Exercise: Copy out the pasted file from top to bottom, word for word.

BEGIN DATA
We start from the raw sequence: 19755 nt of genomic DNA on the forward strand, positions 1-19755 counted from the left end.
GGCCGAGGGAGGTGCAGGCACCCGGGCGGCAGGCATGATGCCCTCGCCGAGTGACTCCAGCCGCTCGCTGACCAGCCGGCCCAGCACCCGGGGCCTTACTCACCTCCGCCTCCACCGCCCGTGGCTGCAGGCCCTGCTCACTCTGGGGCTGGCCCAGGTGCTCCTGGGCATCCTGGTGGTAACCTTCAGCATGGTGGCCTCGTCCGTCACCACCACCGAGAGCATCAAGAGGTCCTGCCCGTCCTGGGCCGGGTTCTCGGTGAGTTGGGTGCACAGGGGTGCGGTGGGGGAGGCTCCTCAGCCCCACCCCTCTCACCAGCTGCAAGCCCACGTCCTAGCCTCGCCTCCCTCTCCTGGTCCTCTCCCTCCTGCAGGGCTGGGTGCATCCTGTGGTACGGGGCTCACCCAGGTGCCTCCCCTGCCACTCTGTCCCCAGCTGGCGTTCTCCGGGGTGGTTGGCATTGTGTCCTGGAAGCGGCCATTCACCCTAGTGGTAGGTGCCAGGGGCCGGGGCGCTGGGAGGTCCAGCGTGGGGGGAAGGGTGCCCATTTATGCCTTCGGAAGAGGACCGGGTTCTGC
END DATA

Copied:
We start from the raw sequence: 19755 nt of genomic DNA on the forward strand, positions 1-19755 counted from the left end.
GGCCGAGGGAGGTGCAGGCACCCGGGCGGCAGGCATGATGCCCTCGCCGAGTGACTCCAGCCGCTCGCTGACCAGCCGGCCCAGCACCCGGGGCCTTACTCACCTCCGCCTCCACCGCCCGTGGCTGCAGGCCCTGCTCACTCTGGGGCTGGCCCAGGTGCTCCTGGGCATCCTGGTGGTAACCTTCAGCATGGTGGCCTCGTCCGTCACCACCACCGAGAGCATCAAGAGGTCCTGCCCGTCCTGGGCCGGGTTCTCGGTGAGTTGGGTGCACAGGGGTGCGGTGGGGGAGGCTCCTCAGCCCCACCCCTCTCACCAGCTGCAAGCCCACGTCCTAGCCTCGCCTCCCTCTCCTGGTCCTCTCCCTCCTGCAGGGCTGGGTGCATCCTGTGGTACGGGGCTCACCCAGGTGCCTCCCCTGCCACTCTGTCCCCAGCTGGCGTTCTCCGGGGTGGTTGGCATTGTGTCCTGGAAGCGGCCATTCACCCTAGTGGTAGGTGCCAGGGGCCGGGGCGCTGGGAGGTCCAGCGTGGGGGGAAGGGTGCCCATTTATGCCTTCGGAAGAGGACCGGGTTCTGC